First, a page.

‘You finished with that bench mate?’
‘Er, yea, sure.’
Mike moves to the side, lets the other guy use the bench. As he makes his way to the lockers, Mike goes to the far window. He can just make out the corner of Campus Café.

He might have wished Grace harm at one point, but he never wanted her dead. He doesn’t believe the stories about her being killed by a lover, lesbian or otherwise. In fairness to her, he never heard of Grace being with anyone after him. As Grace’s ex, he feels some kind of responsibility. But he doesn’t know how he can find out who killed her.


Sarah is lying in bed, eyes open in the dark. Since the operation, she’s always gone to bed early and would normally be asleep by now. Tonight, she can’t close her eyes. She’s worrying about too many things. Her writing. Her oldest daughter. And the three dead women on UCASS campus.

The worry about her writing is what if she feels blocked again in the morning? Usually, ideas come to her at night and she’s ready to write first thing, but her mind is blank. She was saved today by the news of Amy’s death, as terrible as that is to say. If it hadn’t happened, she wouldn’t have written anything. She can’t freeze now. She’s almost there, just 10,000 more words. But the more she thinks about it, the more blocked she feels.

With her daughter, it’s the aftermath of online bullying that is worrying. Sarah’s husband texted to say that he was finding it difficult to deal with Erica’s mood swings. Sarah replied that it was probably just a pre-teen tantrum. She called her daughter and asked:
‘Hi darling, is everything ok?’
‘What do you care? All you care about is your writing.’
And with that Erica ended the call. Sarah tried calling again and sent a few texts, but got no response. She’s not going to feel guilty. She’s been the main child carer for twelve years. Keith can cope with it for a few days.

Wait until the girls go to Uni and get interested in boys, drink and drugs. Which leads Sarah to thinking about the three poor women who have died. At least two killed by the sound of it. Why do women have to suffer so much? It’s never stopped throughout history. Whether it is prostitutes being killed by Jack the Ripper or Muslim women stoned to death in Saudi Arabia. And what if it hasn’t finished on the campus? What if another young woman is killed?
Sarah curses herself. With such morbid thoughts, she’s never going to get any sleep.


Seb opens his eyes after meditating for half an hour. For a second, he’s disorientated to find himself in such a small room, but quickly realises why he is there.

He’s in a student resident flat, where he’s set up base. It’s not like his spacious riverside apartment, but that’s not what matters. Size and space are all in the mind. He’s lucky that the University had a spare room at such short notice.
Before leaving his apartment in Gloucester, Seb explained to Neel that he had to be available on campus for any students who required his mindfulness guidance on a drop-in basis. Neel said he understood. Seb could sense the opposite. He tried to part amicably:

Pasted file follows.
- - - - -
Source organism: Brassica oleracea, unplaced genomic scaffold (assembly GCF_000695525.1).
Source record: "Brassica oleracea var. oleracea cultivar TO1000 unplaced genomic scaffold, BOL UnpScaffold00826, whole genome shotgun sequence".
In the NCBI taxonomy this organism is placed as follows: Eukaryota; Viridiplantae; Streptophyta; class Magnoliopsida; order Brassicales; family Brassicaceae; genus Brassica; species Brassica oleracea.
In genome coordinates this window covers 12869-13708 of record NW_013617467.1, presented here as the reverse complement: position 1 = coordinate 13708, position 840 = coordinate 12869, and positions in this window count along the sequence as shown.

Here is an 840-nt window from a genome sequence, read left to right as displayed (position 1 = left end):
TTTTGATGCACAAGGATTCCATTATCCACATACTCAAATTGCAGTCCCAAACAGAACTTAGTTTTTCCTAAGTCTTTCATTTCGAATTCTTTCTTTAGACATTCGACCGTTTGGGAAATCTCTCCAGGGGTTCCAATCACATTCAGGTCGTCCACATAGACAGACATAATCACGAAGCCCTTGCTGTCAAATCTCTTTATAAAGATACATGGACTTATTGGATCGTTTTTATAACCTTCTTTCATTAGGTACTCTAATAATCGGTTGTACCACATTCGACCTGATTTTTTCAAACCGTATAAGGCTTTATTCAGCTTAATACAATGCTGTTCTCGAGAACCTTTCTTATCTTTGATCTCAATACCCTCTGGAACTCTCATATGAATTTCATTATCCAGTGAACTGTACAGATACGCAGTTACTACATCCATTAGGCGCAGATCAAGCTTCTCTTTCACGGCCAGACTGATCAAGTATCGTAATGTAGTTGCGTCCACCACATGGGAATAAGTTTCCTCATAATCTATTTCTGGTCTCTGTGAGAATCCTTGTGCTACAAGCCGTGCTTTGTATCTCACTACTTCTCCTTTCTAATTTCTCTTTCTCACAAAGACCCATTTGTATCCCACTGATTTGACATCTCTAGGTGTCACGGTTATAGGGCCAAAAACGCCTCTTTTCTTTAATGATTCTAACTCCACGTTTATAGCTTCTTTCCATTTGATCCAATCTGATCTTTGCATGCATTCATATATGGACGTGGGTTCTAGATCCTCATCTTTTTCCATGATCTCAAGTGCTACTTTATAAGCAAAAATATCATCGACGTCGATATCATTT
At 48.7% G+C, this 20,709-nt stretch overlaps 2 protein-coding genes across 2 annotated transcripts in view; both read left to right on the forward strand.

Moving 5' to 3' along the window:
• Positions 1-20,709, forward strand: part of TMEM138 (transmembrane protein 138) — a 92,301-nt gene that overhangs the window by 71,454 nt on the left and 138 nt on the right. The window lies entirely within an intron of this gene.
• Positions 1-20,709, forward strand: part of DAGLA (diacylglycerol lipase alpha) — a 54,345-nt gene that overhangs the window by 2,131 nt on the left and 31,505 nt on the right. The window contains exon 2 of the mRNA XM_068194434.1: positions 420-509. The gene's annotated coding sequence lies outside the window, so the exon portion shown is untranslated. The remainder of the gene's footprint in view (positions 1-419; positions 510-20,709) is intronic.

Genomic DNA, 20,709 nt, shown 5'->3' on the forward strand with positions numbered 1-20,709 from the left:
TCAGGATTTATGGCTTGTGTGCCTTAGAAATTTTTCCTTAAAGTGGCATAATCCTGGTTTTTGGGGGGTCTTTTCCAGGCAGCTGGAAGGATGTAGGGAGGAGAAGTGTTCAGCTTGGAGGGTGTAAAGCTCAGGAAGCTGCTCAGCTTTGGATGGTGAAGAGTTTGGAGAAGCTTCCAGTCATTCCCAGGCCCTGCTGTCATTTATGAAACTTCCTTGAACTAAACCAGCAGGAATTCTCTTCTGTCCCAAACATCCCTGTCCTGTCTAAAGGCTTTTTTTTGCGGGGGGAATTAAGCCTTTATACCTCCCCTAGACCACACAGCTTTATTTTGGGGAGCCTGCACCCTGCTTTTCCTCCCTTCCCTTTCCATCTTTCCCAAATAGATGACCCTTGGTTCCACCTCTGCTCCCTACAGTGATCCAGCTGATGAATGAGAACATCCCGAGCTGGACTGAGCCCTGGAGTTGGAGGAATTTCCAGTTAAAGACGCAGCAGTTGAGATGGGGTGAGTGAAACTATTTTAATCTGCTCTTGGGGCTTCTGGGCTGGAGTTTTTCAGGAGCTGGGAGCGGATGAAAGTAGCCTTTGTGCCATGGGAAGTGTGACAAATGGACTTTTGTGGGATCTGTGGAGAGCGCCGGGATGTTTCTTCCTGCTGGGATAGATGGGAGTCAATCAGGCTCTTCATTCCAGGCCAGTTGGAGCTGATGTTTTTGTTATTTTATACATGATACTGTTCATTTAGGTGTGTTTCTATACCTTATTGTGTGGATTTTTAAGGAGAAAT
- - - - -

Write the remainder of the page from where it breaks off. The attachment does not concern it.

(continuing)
‘When I return, we can spend some time together.’
‘When you return, you might find the space you need.’
Seb wasn’t going to pursue Neel’s meaning. There wasn’t time to get into it. So they parted without a kiss goodbye.
Now in his cramped student residence room, Seb is not going to feel regret. He is useful here on campus. People are frightened and need reassuring. One young woman has already popped in for a mindfulness session to ease her stress.

Seb has posted on Facebook that he’s available, providing the block and room number. By the online response, he can see his action is appreciated. He’s also personally offered his facilitation to a few he can see are vulnerable, for example the young man who got beaten up.

And he’s tried to stem the flow of fear and anger. The police may not have done much so far, but they are trying to do their job. Calling them useless isn’t helpful. Nor is the spreading of speculation. The rumours have continued unabated, so Seb realises his individual mindfulness session was a lot more successful than his public please for tolerance and calm.

He just hopes that the fear won’t escalate further.


Toby sits in the dark, his face lit up by the mac screen in front of him. The Facebook page he is looking at is reflected in his glasses.

He should be annoyed. The campus killer hashtag was his creation. And now everyone’s using it. He should have bloody copyrighted the phrase. He could be a rich man by the end of the week.

Toby doesn’t gripe though. No Facebook whinging from him. He’ll leave that to the Sarah’s of this world. And Amy if she was still alive. Toby bets she would have liked to think up #campuskiller. It’s a killer marketing strategy. LOL.

Thinking of good jokes, Toby has one he wants to post. Not on Facebook, where his name will be seen. He switches to Tumblr and under his Iguy alias, posts his joke:
‘Q: What do you call three female students at UCASS campus? A: Dead.’